Tag Archives: Thai
It is almost too easy to walk past Tuk Tuk Cha (TTC) and not notice it because that was exactly what happened to us when we went looking for it on Saturday morning. An unassuming takeaway kiosk with less than 10 seats, TTC is by the same people behind Boat Noodle House at Bedok Point and specialises in all things Thai. The kitchen is decidedly modest in size- put 2 people inside and it is already filled. Yet somehow in this cosy space, they are able to churn out one of the best Shibuya toasts in town.
For starters, get their Thai Milk Tea and Thai Green Milk Tea $2.80/$3.20. Both equally refreshing and great thirst quenchers. We thoroughly enjoyed the full-bodiedness of the tea and the delicate balance between the sweetened condensed milk and the hint of spices. A commendable effort and almost as close as you can get to the real thing in Thailand.
Fresh from earning the top spot on the San Pellegrino’s Asia’s 50 Best Restaurants list in 2014, Australian chef and restaurateur David Thompson went on to join the repertoire of celebrity chefs in Marina Bay Sands shortly after. Opened in September last year, Long Chim marked Chef Thomson’s debut into the Singapore culinary scene but unlike his award-winning Nahm in Bangkok, this casual-dining restaurant specialises in Thai street food and dishes are mostly below $30.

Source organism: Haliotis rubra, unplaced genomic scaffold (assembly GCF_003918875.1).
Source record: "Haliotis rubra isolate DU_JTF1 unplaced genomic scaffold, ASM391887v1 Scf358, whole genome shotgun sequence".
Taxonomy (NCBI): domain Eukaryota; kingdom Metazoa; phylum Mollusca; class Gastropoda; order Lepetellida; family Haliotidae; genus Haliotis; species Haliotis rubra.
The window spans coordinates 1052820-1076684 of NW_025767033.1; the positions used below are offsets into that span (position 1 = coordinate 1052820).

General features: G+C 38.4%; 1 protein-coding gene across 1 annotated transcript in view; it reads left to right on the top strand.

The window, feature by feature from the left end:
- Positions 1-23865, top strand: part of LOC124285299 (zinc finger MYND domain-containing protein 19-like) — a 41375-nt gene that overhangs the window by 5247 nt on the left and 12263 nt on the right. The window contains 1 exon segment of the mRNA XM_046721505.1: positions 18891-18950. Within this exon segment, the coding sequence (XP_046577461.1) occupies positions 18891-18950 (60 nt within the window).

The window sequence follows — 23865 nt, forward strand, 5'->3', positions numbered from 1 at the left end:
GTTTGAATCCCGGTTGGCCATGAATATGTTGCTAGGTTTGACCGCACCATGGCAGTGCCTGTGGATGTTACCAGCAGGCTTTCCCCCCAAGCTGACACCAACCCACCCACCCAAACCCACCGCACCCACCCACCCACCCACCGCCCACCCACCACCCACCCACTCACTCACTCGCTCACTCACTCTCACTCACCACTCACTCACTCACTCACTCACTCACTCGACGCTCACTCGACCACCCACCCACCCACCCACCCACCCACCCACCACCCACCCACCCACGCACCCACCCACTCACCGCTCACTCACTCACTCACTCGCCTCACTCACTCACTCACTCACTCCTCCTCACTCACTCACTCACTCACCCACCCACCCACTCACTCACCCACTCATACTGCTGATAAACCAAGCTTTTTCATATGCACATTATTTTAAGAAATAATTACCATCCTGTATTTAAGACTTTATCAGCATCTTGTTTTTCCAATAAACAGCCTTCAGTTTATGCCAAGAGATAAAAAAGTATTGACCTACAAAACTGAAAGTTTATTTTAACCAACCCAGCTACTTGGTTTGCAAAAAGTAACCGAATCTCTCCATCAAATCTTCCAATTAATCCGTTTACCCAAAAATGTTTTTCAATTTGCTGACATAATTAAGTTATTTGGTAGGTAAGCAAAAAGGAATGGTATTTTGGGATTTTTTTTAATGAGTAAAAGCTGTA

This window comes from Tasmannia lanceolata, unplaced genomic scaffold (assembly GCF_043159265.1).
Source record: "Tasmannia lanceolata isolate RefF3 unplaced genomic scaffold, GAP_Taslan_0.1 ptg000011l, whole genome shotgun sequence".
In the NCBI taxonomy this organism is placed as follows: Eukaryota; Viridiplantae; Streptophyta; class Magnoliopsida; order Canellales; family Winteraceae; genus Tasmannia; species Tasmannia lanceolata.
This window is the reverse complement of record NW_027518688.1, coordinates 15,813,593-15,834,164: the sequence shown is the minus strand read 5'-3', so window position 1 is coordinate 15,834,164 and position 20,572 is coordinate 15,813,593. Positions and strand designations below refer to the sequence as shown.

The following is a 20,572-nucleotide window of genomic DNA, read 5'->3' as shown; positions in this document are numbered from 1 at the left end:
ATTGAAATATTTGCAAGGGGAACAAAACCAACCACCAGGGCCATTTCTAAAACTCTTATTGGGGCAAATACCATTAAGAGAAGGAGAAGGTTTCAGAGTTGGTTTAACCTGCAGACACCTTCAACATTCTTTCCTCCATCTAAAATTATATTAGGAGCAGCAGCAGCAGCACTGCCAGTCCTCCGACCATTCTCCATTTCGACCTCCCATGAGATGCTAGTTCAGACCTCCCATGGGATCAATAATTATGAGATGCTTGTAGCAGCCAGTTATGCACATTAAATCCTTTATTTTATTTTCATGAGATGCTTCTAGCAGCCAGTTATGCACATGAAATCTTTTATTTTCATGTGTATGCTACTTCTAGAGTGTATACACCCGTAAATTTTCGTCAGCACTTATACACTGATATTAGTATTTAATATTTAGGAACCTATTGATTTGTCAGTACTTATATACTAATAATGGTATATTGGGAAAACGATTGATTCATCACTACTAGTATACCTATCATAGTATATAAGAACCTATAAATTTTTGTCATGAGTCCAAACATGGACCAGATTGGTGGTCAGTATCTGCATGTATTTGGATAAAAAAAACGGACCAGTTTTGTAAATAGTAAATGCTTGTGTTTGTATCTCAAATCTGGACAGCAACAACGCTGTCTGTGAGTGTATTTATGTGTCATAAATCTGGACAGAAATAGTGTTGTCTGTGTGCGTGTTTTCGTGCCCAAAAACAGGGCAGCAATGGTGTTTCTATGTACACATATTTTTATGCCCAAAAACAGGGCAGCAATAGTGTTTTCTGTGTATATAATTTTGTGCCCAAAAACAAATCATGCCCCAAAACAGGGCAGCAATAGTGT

Drawing inspiration from modern-day Bangkok, the interior design of Long Chim is both sleek and swanky with its low lying lights, 3D wooden panelled ceilings supported by walls and pillars that are unapologetically covered in murals made up of thick bold strokes.
Taking up to 150 diners at one time, Long Chim is by no means a small space and might be considered sprawling even. It offers a variety of dining experiences and you can choose to either sit at the kitchen counter for some live action, tuck into bar bites at the lounge area alongside exotic Thai cocktails concocted at the bar, book the private dining rooms for intimate get-togethers or simply dine at one of the tables in the main dining area which is sufficiently cosy.
We started with some appetisers- Cured Pork Fritters $17 and Dried Prawns in Betel Leaves $13. The latter with its ginger notes, toasted coconuts and chunks of peanuts all wrapped in a juicy betal leaf was simply a party in the mouth with its varying textures and myriad of flavours, while the former was rightfully salty and thrilled with waves of spiciness from the slices of bird’s eye chilli.